Figure 2
Figure 2: The Raman Spectra Before (a) and After (b) Pre-processing by APRI. Two spectral contaminants are successfully removed. Please click here to view a larger version of this figure.

Figure 3
Figure 3: A Typical Raman Spectrum of the Poplar Cell Wall. The typical Raman spectrum is from the secondary wall. The band assignments are shown in Table 1. Please click here to view a larger version of this figure.

Figure 4
Figure 4: Raman Images of Lignin (a) and Polysaccharides (b) within the Poplar Cell Wall. The lignin image is generated by integrating the peak around 1,600 cm-1. The polysaccharide image is produced by integrating the peak around 2,889 cm-1. Please click here to view a larger version of this figure.

Figure 5
Figure 5: Raman Images of Cellulose (a) and Hemicellulose (b) within the Poplar Cell Wall. SMCR is performed on the Raman imaging data of a delignified sample. Delignification contributes to the exposure of the spectral characteristics of cellulose and hemicellulose. Cellulose is mostly concentrated in the SW, whilst the distribution of hemicellulose is almost uniform throughout the poplar cell wall. Please click here to view a larger version of this figure.

Figure 6
Figure 6: PCA and Clustering Analysis Results for Automatically Identifying Different Cell Wall Layers in the Poplar Cell Wall. By using PCA and clustering analysis, the spectra are divided into four parts corresponding to the cell lumen, CC, CML and SW. The average spectra of these layers are given below. The results revealed that the lignin is concentrated along the CML and in the CC, while the polysaccharides are mostly concentrated in the SW. Please click here to view a larger version of this figure.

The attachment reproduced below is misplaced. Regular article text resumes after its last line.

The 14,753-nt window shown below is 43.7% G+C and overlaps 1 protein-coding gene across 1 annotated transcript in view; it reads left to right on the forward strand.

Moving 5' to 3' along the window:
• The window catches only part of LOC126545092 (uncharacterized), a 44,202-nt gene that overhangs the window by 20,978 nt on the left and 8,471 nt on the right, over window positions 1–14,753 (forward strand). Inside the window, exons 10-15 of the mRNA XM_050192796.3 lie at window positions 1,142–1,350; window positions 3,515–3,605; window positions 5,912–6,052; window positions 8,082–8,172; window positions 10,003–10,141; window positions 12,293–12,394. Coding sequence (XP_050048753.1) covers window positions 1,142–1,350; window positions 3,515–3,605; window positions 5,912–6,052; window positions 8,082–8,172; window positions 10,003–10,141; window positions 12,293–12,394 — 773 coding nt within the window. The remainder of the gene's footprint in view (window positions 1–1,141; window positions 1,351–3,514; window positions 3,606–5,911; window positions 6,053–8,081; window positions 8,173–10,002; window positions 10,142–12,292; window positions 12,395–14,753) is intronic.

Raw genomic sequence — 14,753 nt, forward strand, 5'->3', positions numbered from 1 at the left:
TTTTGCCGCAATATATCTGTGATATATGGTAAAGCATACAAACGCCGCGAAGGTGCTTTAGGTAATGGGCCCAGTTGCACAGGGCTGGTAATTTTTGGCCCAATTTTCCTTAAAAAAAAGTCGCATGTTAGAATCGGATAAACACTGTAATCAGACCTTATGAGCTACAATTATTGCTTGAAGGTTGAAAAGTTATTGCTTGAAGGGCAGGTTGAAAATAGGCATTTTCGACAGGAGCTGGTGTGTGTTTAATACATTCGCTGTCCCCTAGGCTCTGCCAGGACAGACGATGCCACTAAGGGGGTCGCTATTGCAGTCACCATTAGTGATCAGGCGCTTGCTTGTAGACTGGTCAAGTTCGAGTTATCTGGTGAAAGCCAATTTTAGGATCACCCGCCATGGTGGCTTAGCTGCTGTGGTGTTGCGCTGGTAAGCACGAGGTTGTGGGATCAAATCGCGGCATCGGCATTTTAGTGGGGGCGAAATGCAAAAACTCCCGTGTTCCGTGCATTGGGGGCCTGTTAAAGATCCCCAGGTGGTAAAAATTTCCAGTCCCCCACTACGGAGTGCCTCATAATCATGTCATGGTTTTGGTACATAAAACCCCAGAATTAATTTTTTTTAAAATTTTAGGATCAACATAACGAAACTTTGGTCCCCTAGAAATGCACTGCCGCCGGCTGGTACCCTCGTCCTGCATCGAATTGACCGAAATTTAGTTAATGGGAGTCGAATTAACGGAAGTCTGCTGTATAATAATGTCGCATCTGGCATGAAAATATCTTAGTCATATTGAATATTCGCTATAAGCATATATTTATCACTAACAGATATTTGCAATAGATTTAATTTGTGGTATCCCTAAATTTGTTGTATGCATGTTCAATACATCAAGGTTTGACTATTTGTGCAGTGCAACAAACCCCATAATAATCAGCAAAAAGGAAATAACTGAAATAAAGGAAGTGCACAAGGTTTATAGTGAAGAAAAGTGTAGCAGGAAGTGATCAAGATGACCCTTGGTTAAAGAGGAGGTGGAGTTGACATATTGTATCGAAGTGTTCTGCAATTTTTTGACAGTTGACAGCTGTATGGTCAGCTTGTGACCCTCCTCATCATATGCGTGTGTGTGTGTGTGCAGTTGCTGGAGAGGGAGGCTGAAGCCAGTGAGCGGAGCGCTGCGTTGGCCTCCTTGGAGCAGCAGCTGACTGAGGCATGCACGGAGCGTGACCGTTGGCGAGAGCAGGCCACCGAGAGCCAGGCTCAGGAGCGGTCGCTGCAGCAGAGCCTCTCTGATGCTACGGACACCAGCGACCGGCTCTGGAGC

Wavenumbers (cm-1) Components Assignments
1,095 Cellulose, Hemicellulose heavy atom CC and CO stretching vibration
1,123 Cellulose, Hemicellulose heavy atom CC and CO stretching vibration
1,163 Cellulose, Hemicellulose heavy atom CC and CO stretching vibration plus HCC and HCO bending vibration
1,275 Lignin aryl-O of aryl OH and aryl O−CH3; guaiacyl ring with C=O group
1,331 Lignin, Cellulose, Hemicellulose HCC and HCO bending vibration
1,378 Cellulose, Hemicellulose HCC, HCO, and HOC bending vibration
1,460 Lignin, Cellulose, Hemicellulose HCH and HOC bending vibration
1,603 Lignin aryl ring stretching vibration, symmetrical vibration
1,656 Lignin ring conjugated C=C stretching vibration of coniferyl alcohol; C=O stretching vibration of coniferaldehyde
2,889 C, H CH and CH2 stretching vibration
2,940 L, C, H CH stretching vibration in OCH3 asymmetric vibration 

Table 1: Raman Peak Positions and Band Assignments

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The plant cell wall is a composite that is organized into several layers, including cell corner (CC), secondary wall (SW, with the S1, S2, and S3 layers), and compound middle lamella (CML, middle lamella plus the adjacent primary wall), which makes it difficult to obtain a flat surface during sample preparation. Thus, plant samples, especially grass, which has a more complicated structure than wood, often need to be solidified to allow for fine sectioning. PEG is an ideal hard matrix for cutting and Raman investigation, since it is soluble in water. It can be easily removed by rinsing with deionized water. PEG used for embedding has different molecular weights, varying from 1,000-20,000. The higher the molecular weight of the PEG is, the lower the penetration ability10. D2O will help to reduce the fluorescence of lignin and has a marked peak at 2,490 cm-1, but it will not eliminate the fluorescence interference. Two major noise signals spill over into the channels, along with the actual signals: 1) sample and background fluorescence, as well as thermal fluctuations of CCD, can result in baseline drifts and 2) cosmic rays can markedly affect the sensitive detectors, which manifest in spectra as narrow-bandwidth spikes. The APRI method was developed to address these issues11. APRI includes the adaptive iteratively reweighted penalized least-squares (airPLS) and the principal component analysis (PCA) to eliminate the baseline drifts and cosmic spikes by using the spectral features themselves.